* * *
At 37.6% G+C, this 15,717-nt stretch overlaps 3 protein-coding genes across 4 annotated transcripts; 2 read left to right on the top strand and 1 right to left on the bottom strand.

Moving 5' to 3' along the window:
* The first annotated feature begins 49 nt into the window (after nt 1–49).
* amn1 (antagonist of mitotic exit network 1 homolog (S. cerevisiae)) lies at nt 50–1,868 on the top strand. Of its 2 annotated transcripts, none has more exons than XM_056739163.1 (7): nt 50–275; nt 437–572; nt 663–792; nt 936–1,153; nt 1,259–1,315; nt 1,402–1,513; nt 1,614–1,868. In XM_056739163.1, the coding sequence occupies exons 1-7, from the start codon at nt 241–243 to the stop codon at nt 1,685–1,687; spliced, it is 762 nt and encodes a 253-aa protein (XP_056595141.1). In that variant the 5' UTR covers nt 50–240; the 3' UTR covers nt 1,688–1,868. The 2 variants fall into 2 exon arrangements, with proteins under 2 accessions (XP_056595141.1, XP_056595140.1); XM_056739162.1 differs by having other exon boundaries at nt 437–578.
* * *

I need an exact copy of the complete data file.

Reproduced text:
At 37.6% G+C, this 15,717-nt stretch overlaps 3 protein-coding genes across 4 annotated transcripts; 2 read left to right on the top strand and 1 right to left on the bottom strand.

Moving 5' to 3' along the window:
* The first annotated feature begins 49 nt into the window (after nt 1–49).
* amn1 (antagonist of mitotic exit network 1 homolog (S. cerevisiae)) lies at nt 50–1,868 on the top strand. Of its 2 annotated transcripts, none has more exons than XM_056739163.1 (7): nt 50–275; nt 437–572; nt 663–792; nt 936–1,153; nt 1,259–1,315; nt 1,402–1,513; nt 1,614–1,868. In XM_056739163.1, the coding sequence occupies exons 1-7, from the start codon at nt 241–243 to the stop codon at nt 1,685–1,687; spliced, it is 762 nt and encodes a 253-aa protein (XP_056595141.1). In that variant the 5' UTR covers nt 50–240; the 3' UTR covers nt 1,688–1,868. The 2 variants fall into 2 exon arrangements, with proteins under 2 accessions (XP_056595141.1, XP_056595140.1); XM_056739162.1 differs by having other exon boundaries at nt 437–578.